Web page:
Meet the Author


Jenny Uglow’s books include prizewinning biographies of Elizabeth Gaskell and William Hogarth. The Lunar Men, published in 2002, was described by Richard Holmes as “an extraordinarily gripping account,” while Nature’s Engraver won the National Arts Writers Award for 2007. A Gambling Man was short-listed for the 2010 Samuel Johnson Prize for Non-Fiction. Uglow grew up in Cumbria and now lives in Canterbury, England.


Read More Show Less

Read an Excerpt

1 The Walk

 

In mid-March the Cumbrian skies are sometimes a clear, cutting blue. At noon, the sun holds a faint touch of warmth, but it is cold, half a season behind the southern counties. Snowdrops are still out and wild daffodils just in bud. Sitting on the low wall with its rounded arches, around the enclosure of family graves, on a March day in 1850, Sarah Losh could feel snow in the breeze as she listened to the children’s voices from the school across the road that she and her sister Katharine had built long ago. From here Sarah could survey her kingdom. At her back was her church and in front of her the broad green oval on the slope of the hill was ringed with her works. The buildings with their ancient forms looked now like part of the landscape, as if they had always been here. On the brow of the hill, she could see the wall of the new cemetery that she had given to the village, the mortuary chapel, standing out against the skyline, and the sexton’s cottage beside it. Then the road dipped back to the churchyard, past the little dame school down to the cottages and the blacksmith’s shop and the Plough Inn, before plunging towards the river Petteril in the valley.

Her first task, when she began to plan her church, had been to move the lane that cut across the north of the churchyard to the other side, so that it circled the whole domain. The process was slow, following set customs. First she had to gain the agreement of the Twelve Men of Wreay, the landowners and farmers who had run village affairs since the Restoration, using the rents of parish land to pay the schoolmaster, administering local charities and acting as guardians of the poor. Every Candlemas Eve, before the quarter day that falls on 2 February, they met at the Plough at six in the evening to conduct their business, then paid a shilling for their supper of bread, cheese, oatcake, butter and ale, lit their churchwarden pipes and filled their tankards before they told tales, sang ballads and recited poetry. They were ‘the Township’, and convivial or not, they took their role seriously. In notes and petitions in the early eighteenth century the men asked for the schoolmaster to be made a deacon so that he could administer baptisms and visit the sick.1 Sarah’s great-grandfather, William Losh, was one of the signatories to this petition, and in the year of her birth the list of the Twelve Men included both her grandfather and her father.

The vicar, William Gaskin, who had lived with her family before his marriage, when he was a young curate, had recorded the meetings of the Twelve Men in his leather-bound notebook since 1786, when she was born. In her own notes describing the building of the church Sarah explained that the plot of land on which it stood was ‘anciently part of the common belonging to the Township’ and when Wreay Common was enclosed in 1778, ‘this was hedged in to form a cow grassing’ for the parish clerk. The original church on the common was a long, low building dating back to the time of Edward II: in 1319 the bishop allowed a chaplain here.2 The district was known as the Chapelry of Wreay, a sub-parish of St Mary’s abbey in Carlisle, and villagers always referred to the church simply as ‘the chapel’. In 1739 it was reconsecrated as St Mary’s of Wreay and since 1750 burials had been allowed here, relieving the families of the arduous custom of carrying the corpse to the mother church in Carlisle.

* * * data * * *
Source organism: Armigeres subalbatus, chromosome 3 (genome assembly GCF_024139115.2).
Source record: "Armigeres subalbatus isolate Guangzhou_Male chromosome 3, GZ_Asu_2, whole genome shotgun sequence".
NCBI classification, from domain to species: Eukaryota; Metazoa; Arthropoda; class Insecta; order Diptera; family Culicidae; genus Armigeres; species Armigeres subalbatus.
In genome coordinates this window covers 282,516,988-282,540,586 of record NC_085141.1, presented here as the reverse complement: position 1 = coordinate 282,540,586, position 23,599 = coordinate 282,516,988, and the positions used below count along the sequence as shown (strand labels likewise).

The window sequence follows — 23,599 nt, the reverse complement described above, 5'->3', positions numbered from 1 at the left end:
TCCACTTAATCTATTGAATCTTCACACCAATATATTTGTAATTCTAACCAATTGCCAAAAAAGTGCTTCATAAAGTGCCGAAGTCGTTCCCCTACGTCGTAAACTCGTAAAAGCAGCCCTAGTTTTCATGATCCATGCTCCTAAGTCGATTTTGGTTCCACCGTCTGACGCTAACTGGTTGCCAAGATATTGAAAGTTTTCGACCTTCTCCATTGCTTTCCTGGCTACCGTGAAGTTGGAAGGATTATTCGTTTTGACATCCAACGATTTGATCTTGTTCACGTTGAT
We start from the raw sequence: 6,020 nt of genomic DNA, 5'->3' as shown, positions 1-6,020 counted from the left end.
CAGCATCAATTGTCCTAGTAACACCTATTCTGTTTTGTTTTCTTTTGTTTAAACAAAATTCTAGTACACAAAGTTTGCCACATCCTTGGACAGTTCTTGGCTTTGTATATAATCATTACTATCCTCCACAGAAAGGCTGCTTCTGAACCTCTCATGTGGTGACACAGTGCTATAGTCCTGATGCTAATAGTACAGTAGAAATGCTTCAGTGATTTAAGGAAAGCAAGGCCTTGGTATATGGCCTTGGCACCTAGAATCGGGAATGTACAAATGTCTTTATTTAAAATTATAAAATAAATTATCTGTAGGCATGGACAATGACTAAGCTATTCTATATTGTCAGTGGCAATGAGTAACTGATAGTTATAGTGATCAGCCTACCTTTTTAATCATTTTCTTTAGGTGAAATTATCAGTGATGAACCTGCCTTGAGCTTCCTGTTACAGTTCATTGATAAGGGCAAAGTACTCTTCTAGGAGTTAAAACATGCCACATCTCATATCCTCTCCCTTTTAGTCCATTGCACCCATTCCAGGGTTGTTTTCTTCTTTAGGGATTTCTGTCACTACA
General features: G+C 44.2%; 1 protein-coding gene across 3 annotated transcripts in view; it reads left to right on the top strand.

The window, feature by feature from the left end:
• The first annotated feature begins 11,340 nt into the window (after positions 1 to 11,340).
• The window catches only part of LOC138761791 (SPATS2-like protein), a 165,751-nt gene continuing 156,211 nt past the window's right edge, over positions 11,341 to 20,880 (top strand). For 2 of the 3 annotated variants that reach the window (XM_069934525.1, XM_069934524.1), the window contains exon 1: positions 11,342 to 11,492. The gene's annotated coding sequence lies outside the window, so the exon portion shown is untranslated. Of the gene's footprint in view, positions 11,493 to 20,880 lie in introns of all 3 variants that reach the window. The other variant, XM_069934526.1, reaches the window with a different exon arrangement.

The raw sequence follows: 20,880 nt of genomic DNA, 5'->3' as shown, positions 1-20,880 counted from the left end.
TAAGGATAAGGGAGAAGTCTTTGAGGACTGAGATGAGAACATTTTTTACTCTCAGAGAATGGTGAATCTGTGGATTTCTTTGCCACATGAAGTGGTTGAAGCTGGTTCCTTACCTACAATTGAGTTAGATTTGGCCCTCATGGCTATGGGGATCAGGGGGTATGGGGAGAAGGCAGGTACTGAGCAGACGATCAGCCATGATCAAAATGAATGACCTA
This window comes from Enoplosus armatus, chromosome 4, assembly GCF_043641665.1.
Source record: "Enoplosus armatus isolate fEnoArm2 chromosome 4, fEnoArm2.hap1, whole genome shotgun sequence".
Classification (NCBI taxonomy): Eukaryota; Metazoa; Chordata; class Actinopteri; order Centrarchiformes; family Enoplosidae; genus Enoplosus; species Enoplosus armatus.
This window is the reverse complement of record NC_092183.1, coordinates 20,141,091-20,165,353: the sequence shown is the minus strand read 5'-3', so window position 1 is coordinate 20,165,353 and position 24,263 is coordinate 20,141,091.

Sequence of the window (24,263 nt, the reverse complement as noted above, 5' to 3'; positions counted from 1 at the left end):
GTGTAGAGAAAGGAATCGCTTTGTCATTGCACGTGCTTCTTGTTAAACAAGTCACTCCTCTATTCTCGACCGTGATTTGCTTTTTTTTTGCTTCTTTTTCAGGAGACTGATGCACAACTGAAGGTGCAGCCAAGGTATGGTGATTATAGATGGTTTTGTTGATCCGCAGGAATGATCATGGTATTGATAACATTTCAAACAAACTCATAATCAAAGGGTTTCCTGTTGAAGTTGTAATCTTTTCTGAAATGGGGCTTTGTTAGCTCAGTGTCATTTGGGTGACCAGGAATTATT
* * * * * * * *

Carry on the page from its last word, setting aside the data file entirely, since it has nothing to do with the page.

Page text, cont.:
When Sarah persuaded the Twelve Men to hand the land over to her in 1836, their action, she said, enabled her ‘to improve the appearance of the place by planting it with evergreens and also to rebuild, with a little additional space, the wall of the chapel yard, which had almost wholly disappeared’. It seemed a reasonable and modest exchange, a gracious act by a local benefactor. But more was to come. ‘June twentieth, 1836’, the minutes declared in a looping hand, ‘Resolved unanimously that leave be granted to Miss Losh to divert the Road to the West end of the Chapel yard’. But moving the road, although no one noted this at the time, also left her room to build a new church.

*   *   *

For many years the villagers remembered Sarah in her black cloak and bonnet, walking from the church to her home at Woodside, a good mile away. At the brow of the hill, where she could lean on the gate to the sexton’s cottage, Wreay lay behind her in a sheltered curve on the side of the ridge that blocked the view to the west. To the east, though, the view suddenly widened: across the valleys of the Petteril and the Eden, the long shoulders of the Pennines sloped northwards from the heights of Cross Fell, still covered in snow, towards Carrock Fell, the small town of Brampton and the Newcastle road. She knew the name of every field she passed, for she owned them all, over six hundred acres on both sides of the road, as far as the hamlets of Brisco and Upperby, almost up to Carlisle.